With App-V, a user can access their applications from any desktop (roaming user environments).
The applications are deployed on demand or streamed to the desktop, but appear as if they were actually installed locally. So there is no difference in perception for the user.
App-V requires an App-V server infrastructure to support App-V clients. You need the following App-V components:
- App-V server. The App-V server provides functions for App-V management and publishing of virtualized apps, as well as app streaming and reporting services. All of these services can be run on one server or individually on multiple servers. For example, you can set up multiple streaming servers. App-V clients contact App-V servers to determine which apps are published for the user or device. Then they run the virtualized app from the server. (App-V Server is available free of charge as part of the Windows 10 Assessment and Deployment Kit)
- App-V sequencer. The App-V sequencer is a typical client device used to sequence (capture) apps and prepare them for hosting by the App-V server. You install apps on the App-V sequencer, and the App-V sequencer software determines the files and registry settings that are changed during the app installation. The sequencer then captures these settings to create a virtualized app.
- App-V client. The App-V client must be activated by the App-V server on all client devices running apps. These are the Windows 10 Enterprise E3 devices.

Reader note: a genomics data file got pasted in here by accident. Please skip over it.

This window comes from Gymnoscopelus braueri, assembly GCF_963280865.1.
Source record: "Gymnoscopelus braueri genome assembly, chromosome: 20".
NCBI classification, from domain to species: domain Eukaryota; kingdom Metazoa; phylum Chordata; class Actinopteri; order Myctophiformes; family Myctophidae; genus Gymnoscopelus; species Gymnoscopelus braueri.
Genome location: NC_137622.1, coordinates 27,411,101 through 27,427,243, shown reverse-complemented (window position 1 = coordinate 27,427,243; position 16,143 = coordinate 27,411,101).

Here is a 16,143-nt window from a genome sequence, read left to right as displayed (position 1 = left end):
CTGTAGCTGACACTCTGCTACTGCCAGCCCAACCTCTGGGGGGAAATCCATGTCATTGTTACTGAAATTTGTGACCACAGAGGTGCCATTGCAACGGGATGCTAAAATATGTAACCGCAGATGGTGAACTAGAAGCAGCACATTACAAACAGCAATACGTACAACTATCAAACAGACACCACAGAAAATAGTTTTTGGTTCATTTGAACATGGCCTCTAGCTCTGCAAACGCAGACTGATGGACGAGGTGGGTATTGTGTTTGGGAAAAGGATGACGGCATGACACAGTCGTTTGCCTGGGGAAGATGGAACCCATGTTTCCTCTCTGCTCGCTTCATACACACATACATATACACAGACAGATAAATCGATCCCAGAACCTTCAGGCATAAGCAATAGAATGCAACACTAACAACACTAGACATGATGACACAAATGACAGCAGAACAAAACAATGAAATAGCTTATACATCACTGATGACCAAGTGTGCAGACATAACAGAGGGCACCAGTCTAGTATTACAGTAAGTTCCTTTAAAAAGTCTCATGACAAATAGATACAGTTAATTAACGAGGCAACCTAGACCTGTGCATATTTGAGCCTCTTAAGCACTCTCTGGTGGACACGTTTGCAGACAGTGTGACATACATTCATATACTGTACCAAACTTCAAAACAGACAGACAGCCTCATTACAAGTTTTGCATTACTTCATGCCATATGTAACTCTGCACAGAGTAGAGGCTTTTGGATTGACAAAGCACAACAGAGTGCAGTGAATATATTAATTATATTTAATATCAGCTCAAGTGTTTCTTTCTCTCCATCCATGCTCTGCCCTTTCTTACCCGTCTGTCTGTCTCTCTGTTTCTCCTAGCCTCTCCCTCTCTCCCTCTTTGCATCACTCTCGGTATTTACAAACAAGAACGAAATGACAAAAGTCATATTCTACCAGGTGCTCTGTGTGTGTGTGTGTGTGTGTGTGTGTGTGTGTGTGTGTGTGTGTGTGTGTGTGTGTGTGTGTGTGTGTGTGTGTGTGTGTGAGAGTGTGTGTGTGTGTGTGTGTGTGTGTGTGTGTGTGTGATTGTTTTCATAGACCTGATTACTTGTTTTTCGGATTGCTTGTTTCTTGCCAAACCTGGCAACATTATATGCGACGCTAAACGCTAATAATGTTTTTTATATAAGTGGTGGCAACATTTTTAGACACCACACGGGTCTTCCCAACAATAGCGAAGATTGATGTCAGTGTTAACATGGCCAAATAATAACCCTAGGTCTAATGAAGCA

There are two types of App-V clients to choose from: the terminal server client and the desktop client.
In any case, the client must be installed on every desktop or terminal server on which virtual applications are to be provided.
The client takes up relatively little storage space. It installs a driver and is displayed as an icon in the system tray. The client compiles a list of available virtual applications from the App-V management server and allows them to start. App-V supports the HTTP and HTTPS protocols for streaming over the Internet as well.
All data sent to the client is in a local cache file on the device, and each subsequent application start is from the local cache, which avoids additional network traffic. And the application is also available offline.
However, the client enables the virtual application to access the local file system when files are saved and edited, and it also enables the application to interact with local services (e.g. printing), provided the user has the appropriate permissions on the local system.